Testimony of Antoine Bondaz, Ph.D., European Parliament, before the Delegation for relations with the Korean Peninsula,
May 17, 2017
The Delegation for Relations with the Korean Peninsula, created in 2004 and made up of 12 members and 10 substitutes, covers relations with both States on the Peninsula: the Republic of Korea (ROK) and the Democratic People's Republic of Korea (DPRK). Delegations maintain and develop Parliament’s international contacts while raising awareness about international issues among the members of the European Parliament (MEPs).
Recent developments in the Korean peninsula include on one side a serie of new DPRK’s balistic missile tests and on the other side the deployment of the THAAD anti-missile system defence in South Korea. In reaction, several sanctions have been unofficially implemented by the People Republic of China which opposes such a deployment. Since the Foundation for Strategic Research recently published a research paper on this very issue, the Delegation asked Dr. Antoine Bondaz to give a testimony on the matter, on March 17, 2017 Antoine Bondaz, « La réaction chinoise au déploiement du THAAD, illustration du dilemme sud-coréen », Note de la FRS n° 9/2017, avril 2017. . What follow is the written transcript of his testimony.
China-South Korea relations have greatly deteriorated since Seoul's decision in July 2016 to deploy the US anti-missile defence system THAAD. In South Korea, in various opinion polls, and for the first time in decades, Japan now has a more positive image than China.
In that short presentation (10 min), I will start with a brief overview of North Korea’s nuclear and ballistic program and explain South Korea’s rationale to deploy the THAAD. Then, I will focus on China’s opposition and the sanctions the country has implemented against South Korea, before concluding on the dilemma Seoul faces.
Pyongyang, despite its opaque nature, is predictable. For more than 20 years, North Korea has defied efforts of the international community and has remained uncompromising in its pursuit of nuclear weapons.
North Korea pulled out of the Nuclear Non-Proliferation Treaty in 2003; revealed the construction of a uranium enrichment facility in 2010; conducted five nuclear tests in 2006, 2009, 2013 and twice in 2016; and conducted an unprecedented number of missile tests since 2014.
Under the leadership of Kim Jong Un, North Korea has radicalized its position on nuclear weapons and institutionalized them. The Constitution has been revised in 2012, and the status of “nuclear power state” further enshrined in the so-called Byungjin line, which aims at “carrying out economic construction and building nuclear armed forces simultaneously”.
Prospects for denuclearization are dim. The North Korean leadership no longer considers nuclear weapons as only deterrent weapons. They are also “identity weapons,” political weapons that reinforce the authority of Kim Jong Un, solidify the hereditary system since they are Kim Jong-il’s “revolutionary heritage” to Kim Jong-un, legitimate the sacrifices of the population for the last two decades, and boost national morale in presenting the country as an international technological power.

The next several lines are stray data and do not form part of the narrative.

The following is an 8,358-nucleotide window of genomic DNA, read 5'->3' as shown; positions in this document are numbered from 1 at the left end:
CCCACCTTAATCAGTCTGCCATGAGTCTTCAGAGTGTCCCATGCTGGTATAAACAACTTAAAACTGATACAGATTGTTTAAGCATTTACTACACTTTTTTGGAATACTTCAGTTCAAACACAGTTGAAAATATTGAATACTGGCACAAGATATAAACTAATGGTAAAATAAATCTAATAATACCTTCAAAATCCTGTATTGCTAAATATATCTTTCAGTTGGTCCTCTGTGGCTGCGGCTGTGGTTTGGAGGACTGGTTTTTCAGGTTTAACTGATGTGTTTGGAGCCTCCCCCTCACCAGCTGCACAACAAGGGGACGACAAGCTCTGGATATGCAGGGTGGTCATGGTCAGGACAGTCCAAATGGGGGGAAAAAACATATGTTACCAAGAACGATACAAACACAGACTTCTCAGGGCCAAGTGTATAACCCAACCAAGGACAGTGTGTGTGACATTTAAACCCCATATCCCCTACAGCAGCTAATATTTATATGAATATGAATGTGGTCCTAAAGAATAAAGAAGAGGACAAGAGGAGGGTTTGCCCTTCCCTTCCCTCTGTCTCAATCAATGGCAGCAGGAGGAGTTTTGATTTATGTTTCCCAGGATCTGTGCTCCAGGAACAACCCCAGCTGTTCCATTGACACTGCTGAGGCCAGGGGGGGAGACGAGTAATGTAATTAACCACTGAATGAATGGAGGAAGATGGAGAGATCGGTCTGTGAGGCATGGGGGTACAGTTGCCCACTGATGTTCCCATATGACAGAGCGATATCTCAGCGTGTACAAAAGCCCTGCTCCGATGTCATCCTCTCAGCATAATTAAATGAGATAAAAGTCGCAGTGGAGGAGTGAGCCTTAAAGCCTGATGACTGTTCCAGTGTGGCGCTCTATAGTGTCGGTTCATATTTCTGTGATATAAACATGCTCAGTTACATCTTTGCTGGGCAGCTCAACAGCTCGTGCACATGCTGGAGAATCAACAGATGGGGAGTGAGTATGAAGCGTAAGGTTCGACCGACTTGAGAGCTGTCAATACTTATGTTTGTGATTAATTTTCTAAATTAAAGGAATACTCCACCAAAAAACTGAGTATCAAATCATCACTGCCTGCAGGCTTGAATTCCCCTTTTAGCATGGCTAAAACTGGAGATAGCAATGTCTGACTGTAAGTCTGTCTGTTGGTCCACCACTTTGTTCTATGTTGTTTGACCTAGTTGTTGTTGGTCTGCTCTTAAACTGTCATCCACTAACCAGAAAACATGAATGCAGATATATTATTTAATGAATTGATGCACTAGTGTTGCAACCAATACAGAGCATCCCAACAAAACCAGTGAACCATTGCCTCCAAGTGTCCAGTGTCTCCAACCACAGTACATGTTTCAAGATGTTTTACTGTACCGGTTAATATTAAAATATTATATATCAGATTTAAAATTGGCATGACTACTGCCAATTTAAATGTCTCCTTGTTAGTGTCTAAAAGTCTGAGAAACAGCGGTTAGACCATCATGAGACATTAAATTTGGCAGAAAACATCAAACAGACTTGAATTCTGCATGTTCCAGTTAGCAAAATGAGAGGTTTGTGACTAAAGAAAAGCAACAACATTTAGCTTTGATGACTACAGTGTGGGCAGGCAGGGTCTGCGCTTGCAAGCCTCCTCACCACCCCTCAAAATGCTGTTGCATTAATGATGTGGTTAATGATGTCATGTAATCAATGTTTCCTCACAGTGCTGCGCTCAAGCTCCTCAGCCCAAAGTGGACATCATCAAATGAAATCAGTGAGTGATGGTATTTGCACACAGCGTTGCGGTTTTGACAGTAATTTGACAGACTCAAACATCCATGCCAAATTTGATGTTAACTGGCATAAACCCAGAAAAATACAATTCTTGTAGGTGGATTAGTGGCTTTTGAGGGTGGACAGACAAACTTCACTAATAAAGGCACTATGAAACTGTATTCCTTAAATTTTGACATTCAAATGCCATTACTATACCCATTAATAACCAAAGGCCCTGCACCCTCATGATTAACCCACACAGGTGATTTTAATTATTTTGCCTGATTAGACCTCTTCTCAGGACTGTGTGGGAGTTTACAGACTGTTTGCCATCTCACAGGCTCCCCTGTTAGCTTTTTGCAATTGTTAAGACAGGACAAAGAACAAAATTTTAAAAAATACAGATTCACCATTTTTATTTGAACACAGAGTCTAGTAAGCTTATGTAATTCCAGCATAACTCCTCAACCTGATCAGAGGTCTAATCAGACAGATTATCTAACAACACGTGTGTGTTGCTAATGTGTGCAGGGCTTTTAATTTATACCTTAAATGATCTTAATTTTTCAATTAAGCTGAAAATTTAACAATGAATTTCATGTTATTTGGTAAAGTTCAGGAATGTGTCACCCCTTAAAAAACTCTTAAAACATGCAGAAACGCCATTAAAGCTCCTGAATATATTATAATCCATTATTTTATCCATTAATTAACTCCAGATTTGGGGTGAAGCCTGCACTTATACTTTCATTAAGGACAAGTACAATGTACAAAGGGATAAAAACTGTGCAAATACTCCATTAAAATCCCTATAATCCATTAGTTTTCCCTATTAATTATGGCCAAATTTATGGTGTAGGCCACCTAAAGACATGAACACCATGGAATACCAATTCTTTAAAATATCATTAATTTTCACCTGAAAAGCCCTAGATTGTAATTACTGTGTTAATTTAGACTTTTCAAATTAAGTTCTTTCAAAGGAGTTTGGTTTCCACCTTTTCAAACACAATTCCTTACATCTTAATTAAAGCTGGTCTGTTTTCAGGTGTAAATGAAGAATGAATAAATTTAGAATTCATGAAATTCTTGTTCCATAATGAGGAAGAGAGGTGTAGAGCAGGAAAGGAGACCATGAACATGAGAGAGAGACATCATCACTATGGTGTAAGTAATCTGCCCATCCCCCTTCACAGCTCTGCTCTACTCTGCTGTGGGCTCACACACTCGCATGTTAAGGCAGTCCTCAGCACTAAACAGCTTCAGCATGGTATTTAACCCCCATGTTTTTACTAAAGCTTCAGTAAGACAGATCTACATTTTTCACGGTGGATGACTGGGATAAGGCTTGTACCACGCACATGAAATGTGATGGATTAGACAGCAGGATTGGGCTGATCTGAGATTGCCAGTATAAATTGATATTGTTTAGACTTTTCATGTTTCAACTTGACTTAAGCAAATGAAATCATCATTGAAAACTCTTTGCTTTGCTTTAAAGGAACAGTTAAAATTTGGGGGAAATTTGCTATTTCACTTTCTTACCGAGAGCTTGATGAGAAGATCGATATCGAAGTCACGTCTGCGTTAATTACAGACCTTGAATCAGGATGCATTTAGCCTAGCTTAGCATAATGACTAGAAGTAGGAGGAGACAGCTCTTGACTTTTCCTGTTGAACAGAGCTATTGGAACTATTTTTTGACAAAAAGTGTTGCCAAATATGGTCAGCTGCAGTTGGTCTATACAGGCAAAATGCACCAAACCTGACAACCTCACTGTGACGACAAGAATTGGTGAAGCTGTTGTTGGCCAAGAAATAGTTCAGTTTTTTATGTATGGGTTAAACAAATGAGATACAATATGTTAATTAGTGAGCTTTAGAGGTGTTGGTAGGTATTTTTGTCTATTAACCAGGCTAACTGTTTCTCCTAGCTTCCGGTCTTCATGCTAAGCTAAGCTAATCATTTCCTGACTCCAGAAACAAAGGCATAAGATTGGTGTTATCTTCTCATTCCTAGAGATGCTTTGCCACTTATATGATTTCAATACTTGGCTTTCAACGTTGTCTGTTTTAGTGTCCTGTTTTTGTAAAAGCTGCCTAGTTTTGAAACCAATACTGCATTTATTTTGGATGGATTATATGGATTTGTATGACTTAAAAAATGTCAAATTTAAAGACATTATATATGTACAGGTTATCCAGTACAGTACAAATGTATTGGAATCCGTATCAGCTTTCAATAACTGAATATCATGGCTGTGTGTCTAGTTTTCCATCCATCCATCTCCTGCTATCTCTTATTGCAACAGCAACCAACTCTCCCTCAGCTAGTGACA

It makes their abandonment even more difficult since they are no longer “possessed by the regime” but are “fully part of the regime’s identity.” To give them up would mean for the regime to deny the rationality of its former policies, which would in turn severely alter its legitimacy.
Kim Jong-un has so far conducted more than 75 ballistic missile tests, key vectors to deliver nuclear but also chemical weapons. The last military parade presented new missile systems on a scale never seen before. Four missile systems were paraded for the first time, including two we had never heard off. The country seems to be seeking a program sophisticated enough to have a second-strike capability in case of a nuclear war with the USA. However, parading these weapons only proves North Korea’s ambitions, not its capabilities yet.
The key highlight of the parade was a growing solid fuel capacity to signal significant developments in its ballistic capabilities. Solid-fuelled missiles means less support vehicles, less preparation time, what makes them harder to detect and to defend against, including by the THAAD.
Facing a growing military threat, the question of the deployment of an anti-missile system in South Korea was first raised in the early 1990s. However, the deployment of the THAAD marks a turning point since it is a US missile defence system operated by the United States, and not by South Korea.
The successive South Korean governments, including conservative ones, had so far rejected the proposal. On the opposite, all of them insisted on the need to develop a national system, the Korea Anti-Missile Defence System, which is not integrated into the US missile defence system, although based on US technology. As for the THAAD, South Korean governments initially relied on "three no": "no demand from the United States, no negotiation with the United States and no decision of the Korean government".
The decision of President Park Geun-hye to formally launch negotiations with her ally in January 2016 is a turning point. It can be explained by both a security reason and a political one: President Park with little leverage in her hands to react to the fifth North Korean nuclear test in 2016 played her last two cards: THAAD and Kaesong.